Dog Days of Summer…

by vernsanders on August 11, 2009

There is an expression in baseball (see title of this post) that, in a way, makes no sense, and yet it makes perfect sense. (one of the interesting things about language is that a native speaker will “get” things that, on the surface, make no sense at all) It has to do with the month of August, the hot weather in most baseball towns (San Francisco and Seattle are notable exceptions), a season that is, in August, 4 months old and counting…but mostly it has to do with just being tired of doing what needs to be done, day in and day out. A baseball season is a marathon, not a sprint.

For church musicians who oversee a “year round” program (meaning one that doesn’t resort to “special music” during the summer), August can be a tough month. It seems that families with young children are scrambling to get that one last vacation in before school starts (my daughter teaches in a “modified year around” district, and they’ve been back to school for over two weeks now…what happened to school not starting until after Labor Day?), young adults are moving into college dorms or an apartment, or going to orientation sessions, and people who are moving have left, but the people who are coming haven’t arrived yet.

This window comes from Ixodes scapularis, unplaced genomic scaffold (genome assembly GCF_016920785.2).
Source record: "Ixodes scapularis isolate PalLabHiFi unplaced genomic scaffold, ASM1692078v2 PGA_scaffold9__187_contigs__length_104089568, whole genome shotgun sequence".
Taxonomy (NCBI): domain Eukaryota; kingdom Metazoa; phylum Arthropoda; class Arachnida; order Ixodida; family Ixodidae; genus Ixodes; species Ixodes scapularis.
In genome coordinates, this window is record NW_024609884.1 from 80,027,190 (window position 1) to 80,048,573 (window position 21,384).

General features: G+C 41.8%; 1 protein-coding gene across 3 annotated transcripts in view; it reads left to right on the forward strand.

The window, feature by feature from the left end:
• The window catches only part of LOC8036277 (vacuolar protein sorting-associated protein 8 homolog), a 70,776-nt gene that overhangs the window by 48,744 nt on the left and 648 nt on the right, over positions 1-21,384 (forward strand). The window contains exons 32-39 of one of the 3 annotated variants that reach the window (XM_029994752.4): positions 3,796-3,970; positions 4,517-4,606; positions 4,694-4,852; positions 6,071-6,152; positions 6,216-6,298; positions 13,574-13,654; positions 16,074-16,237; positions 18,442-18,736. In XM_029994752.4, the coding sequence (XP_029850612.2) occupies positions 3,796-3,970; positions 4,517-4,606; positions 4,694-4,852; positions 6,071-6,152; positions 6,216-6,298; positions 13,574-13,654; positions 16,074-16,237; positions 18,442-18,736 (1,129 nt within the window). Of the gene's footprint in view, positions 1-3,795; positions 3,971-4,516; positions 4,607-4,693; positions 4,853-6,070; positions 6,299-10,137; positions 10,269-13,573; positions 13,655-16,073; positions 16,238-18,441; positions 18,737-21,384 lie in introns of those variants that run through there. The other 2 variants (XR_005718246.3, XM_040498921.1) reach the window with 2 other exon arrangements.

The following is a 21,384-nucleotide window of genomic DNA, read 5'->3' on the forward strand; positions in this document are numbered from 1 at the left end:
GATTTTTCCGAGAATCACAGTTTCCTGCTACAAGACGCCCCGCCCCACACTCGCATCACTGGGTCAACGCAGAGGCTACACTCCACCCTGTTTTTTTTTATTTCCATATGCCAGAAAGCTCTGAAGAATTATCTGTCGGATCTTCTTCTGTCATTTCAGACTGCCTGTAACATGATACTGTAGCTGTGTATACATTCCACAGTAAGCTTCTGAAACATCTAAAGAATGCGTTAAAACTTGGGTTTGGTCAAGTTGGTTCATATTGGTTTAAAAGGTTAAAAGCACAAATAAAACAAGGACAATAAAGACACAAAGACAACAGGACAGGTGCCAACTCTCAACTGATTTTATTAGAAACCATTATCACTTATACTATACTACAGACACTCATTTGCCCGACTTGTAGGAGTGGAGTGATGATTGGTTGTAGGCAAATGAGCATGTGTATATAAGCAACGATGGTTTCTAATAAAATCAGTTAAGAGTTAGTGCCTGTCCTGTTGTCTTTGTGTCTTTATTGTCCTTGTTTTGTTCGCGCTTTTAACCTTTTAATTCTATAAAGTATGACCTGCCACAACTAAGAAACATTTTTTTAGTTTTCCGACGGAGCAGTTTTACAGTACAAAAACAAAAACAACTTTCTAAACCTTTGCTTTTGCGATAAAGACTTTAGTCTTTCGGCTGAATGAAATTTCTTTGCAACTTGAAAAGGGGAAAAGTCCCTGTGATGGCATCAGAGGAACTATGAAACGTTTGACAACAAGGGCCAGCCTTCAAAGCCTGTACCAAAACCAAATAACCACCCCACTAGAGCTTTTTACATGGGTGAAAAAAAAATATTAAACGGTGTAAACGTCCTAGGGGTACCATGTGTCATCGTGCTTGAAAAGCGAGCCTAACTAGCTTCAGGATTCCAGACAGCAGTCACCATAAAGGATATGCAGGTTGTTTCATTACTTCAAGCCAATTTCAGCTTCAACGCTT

I’ve always tried to deal with these Sundays by scheduling music that is easily accessible and/or easily scalable. By the latter I mean that even if it is written as a four part anthem, it is something that I can just have all the women sing the melody and the men the bass part, or just put everyone on the melody, for instance. But that brings its own set of problems, because, sure enough, the week that you think is going to be low in attendance turns out to be the full complement of musicians. Never a dull moment.

This year I’ve taken the “easily” part one step further, and turned the month’s anthems into teaching vehicles…we’ve worked hard at placing final consonants, at listening and balancing depending upon the particular configuration of people at a rehearsal, and at trying to communicate the intent of the text, not just the notes. This means that a simple piece can still provide things to work on, even if the notes are “done.” It has worked well for us, and I recommend it to you.

Now all I have to worry about is the fall season, when my seniors start to travel “because the kids are back at school”…sigh…

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